Hungarian students demonstrate against new law proposal on higher education
BUDAPEST – October 27th, 2011 was a special day for all Hungarian students: the day when about 10.000 of them gathered in front of the Ministry of National Resources to demonstrate against the new law proposal on higher education. The students were not only demonstrating against the idea of a student contract and the „hidden” tuition fees, but as well against the Minister of State for Education, Dr. Rózsa (Rose) Hoffmann. Thus, the rose was the symbol of the demonstration and it was present throughout the event in various forms: flowers thrown up in the air, jokes, songs, poems, etc.
The draft piece of legislation has been put together without any official consultation of HÖOK, the national union of Hungarian students, member of ESU (European Students Union). Allan Päll, ESU Chairperson, who attended the demonstration, said: “If Hungary demands students to sign contracts forcing them to work only in Hungary after graduation, then this is a direct restriction on the right to free movement, which is one of the cornerstones of the EU.” According to the proposal, students whose studies are funded by the government, has to sign contracts, stating that they will stay and work in Hungary 7-15 years after receiving their diploma. If they decide to leave, they would have to pay back the full costs of their education to the government.
There are also other issues to worry about: The number of students financed by the state will also be significantly reduced meaning that less students will have the chance to study without paying tuition fees. The rest of the students will have to pay the full costs of their studies, causing difficulties for many. The foreseen tuition fees will be two or three times more than what self-funded students pay today.
HÖOK decided to organise a demonstration against the proposal, that was barely communicated to them or other stakeholders, and who were left out of the consultations, even though they are considered to be the strategic partner of the government in higher educational issues. About 10.000 students from all over the country gathered in front of the Ministry to let their voice finally be heard and say NO to the proposal.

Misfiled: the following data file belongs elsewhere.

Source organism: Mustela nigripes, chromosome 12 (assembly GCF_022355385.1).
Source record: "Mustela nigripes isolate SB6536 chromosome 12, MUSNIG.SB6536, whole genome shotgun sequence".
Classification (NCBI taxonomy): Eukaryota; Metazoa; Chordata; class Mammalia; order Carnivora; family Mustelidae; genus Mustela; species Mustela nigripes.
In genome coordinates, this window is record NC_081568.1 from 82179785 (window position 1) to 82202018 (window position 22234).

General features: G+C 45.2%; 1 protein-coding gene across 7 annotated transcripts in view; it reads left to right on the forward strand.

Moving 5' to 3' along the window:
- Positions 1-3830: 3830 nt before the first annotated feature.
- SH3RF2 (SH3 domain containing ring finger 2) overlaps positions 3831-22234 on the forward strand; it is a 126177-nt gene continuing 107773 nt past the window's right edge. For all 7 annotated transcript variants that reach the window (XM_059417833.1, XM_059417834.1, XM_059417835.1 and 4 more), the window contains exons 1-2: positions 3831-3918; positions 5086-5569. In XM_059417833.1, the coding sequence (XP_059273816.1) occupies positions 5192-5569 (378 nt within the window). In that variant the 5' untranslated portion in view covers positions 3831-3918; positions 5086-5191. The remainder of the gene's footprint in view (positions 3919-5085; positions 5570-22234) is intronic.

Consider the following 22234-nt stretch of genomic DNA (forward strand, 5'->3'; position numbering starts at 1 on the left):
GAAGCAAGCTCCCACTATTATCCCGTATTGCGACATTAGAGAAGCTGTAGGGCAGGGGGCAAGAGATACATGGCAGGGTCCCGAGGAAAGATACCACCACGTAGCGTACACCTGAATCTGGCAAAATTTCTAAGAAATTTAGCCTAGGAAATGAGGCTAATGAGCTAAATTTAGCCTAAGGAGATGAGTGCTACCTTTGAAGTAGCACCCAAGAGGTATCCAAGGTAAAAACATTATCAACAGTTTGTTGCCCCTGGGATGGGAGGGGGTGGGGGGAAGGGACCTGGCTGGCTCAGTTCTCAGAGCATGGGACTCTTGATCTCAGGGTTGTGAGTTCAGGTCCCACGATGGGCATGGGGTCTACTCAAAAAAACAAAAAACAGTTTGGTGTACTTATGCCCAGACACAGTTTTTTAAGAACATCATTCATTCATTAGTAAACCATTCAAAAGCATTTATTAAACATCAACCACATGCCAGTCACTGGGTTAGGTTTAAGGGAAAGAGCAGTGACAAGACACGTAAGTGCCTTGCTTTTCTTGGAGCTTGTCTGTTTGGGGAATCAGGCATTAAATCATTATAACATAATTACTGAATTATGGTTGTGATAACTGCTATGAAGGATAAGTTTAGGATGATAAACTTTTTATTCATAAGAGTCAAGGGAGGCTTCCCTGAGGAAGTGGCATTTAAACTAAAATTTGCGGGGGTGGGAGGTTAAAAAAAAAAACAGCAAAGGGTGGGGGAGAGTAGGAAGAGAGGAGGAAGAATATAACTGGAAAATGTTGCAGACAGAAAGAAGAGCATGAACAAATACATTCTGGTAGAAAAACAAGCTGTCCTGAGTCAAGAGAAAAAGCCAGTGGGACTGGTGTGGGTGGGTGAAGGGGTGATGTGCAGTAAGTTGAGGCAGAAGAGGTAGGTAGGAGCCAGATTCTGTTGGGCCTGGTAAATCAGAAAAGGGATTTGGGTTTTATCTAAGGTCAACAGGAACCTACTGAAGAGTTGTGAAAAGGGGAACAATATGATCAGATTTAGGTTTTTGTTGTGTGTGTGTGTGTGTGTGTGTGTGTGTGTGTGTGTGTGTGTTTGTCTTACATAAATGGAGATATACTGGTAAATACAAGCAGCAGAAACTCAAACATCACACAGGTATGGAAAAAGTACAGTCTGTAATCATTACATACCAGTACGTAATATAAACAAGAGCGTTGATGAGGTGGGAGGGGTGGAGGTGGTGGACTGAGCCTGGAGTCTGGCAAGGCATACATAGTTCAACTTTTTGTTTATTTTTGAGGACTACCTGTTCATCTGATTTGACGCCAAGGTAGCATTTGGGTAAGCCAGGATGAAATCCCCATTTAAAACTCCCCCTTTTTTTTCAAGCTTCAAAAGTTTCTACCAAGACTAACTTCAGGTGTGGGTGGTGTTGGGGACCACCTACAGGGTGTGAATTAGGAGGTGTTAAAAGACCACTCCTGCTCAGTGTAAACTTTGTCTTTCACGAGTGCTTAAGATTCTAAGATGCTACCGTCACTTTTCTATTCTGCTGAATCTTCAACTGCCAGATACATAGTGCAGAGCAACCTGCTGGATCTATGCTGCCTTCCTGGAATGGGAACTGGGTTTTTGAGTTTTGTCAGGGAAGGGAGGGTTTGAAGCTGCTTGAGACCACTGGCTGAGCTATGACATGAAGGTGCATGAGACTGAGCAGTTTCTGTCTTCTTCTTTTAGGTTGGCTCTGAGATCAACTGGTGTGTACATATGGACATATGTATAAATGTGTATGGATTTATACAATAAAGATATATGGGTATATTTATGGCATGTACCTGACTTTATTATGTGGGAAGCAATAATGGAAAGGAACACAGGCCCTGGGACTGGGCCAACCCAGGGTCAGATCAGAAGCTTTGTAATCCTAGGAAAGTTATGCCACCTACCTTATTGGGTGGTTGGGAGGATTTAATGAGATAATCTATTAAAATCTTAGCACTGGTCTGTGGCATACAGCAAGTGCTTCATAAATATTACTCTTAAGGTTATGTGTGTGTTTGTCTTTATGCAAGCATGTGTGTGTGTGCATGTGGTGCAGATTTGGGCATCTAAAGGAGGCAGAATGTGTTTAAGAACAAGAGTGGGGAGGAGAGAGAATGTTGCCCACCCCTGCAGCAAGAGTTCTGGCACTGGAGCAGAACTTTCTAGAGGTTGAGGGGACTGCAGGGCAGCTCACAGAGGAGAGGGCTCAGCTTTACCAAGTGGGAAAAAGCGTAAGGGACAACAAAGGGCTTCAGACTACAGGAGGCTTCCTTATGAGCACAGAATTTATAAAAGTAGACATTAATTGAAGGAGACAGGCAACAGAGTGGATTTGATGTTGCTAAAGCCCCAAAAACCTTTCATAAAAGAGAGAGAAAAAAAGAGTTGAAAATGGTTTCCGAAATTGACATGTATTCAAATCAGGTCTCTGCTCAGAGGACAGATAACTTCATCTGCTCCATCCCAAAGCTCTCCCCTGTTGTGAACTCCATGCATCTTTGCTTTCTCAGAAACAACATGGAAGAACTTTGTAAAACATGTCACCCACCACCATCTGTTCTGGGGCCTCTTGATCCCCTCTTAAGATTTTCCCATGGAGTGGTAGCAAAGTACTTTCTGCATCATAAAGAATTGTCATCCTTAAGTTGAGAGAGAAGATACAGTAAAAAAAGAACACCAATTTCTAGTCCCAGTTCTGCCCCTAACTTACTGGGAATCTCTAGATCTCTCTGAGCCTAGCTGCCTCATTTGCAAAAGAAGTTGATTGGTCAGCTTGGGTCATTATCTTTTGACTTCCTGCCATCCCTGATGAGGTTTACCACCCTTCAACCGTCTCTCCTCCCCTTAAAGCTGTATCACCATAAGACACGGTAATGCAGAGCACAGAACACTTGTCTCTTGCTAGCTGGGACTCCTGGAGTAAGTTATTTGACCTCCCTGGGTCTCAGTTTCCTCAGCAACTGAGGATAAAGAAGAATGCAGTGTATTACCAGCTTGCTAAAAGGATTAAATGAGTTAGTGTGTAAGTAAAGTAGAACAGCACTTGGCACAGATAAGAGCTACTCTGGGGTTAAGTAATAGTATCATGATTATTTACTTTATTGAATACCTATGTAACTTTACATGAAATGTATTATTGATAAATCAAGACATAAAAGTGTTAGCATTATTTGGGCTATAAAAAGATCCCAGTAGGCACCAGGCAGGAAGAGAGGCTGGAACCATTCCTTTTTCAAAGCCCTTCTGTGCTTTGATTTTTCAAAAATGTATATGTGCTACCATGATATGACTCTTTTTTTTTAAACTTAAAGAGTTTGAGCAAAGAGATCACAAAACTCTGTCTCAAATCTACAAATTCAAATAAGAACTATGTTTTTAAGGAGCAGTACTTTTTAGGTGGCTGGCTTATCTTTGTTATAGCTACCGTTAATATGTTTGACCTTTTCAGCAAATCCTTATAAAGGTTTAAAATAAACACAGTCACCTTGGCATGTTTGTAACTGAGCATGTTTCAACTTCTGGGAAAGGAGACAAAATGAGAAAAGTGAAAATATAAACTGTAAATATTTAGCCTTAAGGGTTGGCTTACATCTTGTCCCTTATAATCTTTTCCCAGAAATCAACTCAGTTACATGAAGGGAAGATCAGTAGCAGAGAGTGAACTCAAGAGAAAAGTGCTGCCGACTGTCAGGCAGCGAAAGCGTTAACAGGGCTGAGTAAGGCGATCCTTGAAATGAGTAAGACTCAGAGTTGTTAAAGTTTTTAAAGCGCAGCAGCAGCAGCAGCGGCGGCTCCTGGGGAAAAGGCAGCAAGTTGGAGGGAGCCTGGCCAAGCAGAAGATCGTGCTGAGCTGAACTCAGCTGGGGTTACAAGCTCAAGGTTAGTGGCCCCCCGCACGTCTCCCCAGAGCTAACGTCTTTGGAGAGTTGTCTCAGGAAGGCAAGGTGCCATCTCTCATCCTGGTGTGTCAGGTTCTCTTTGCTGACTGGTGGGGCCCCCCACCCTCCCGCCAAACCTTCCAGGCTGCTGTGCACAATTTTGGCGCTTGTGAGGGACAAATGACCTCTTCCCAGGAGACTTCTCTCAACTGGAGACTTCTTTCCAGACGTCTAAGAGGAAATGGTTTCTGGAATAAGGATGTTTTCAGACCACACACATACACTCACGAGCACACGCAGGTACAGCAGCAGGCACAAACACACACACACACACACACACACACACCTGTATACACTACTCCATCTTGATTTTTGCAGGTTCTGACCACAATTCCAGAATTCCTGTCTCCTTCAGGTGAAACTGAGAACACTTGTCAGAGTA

Dávid Nagy, president of HÖOK emphasized, that the world of today needs leaders who build upon the past, but who live in the present, and who consider students as partners when visioning the renewal of a high-quality higher educational system. Leaders, who are ready to act, are open towards students, and who are aware of the fact that future can not be built without youth.
He stated that these students do not want to leave their country: “We should not be chained down, we should be given opportunities that allow us to live and work at our homeland.”
Norwegian and Austrian student sent video messages for the demonstrating crowd. Allan Päll, chairman of ESU was present and gave a speech to represent the voice of European students on the matter. He called this new law proposal a landmark, but an ugly one, that would impoverish a generation both morally and economically. Päll also stated: “If students are forced to pay the state funding back if they decide to work abroad then this is as an indirect restriction, which also goes against the right to free movement. We are very curious to hear what Brussels thinks about these proposals and whether Hungary has already discussed any of these with them.”
The almost 2 hour long programme, throughout which many student leaders gave enthusiastic and motivating speeches, ended with the symbolic funeral of Hungarian Higher Education. Students marched with torchlights and brought the coffin up in front to the stage, where representatives of each university put a wreath on the coffin. Many rectors of Hungarian universities were present at the event as well, which had a significant meaning, as rectors have never before participated at student protests.
Nagy concluded: “We, Hungarian students are eagerly awaiting the upcoming reaction of the Ministry. We are not afraid to say NO again, if necessary. Nonetheless, it is comforting to know that Europe is with us.”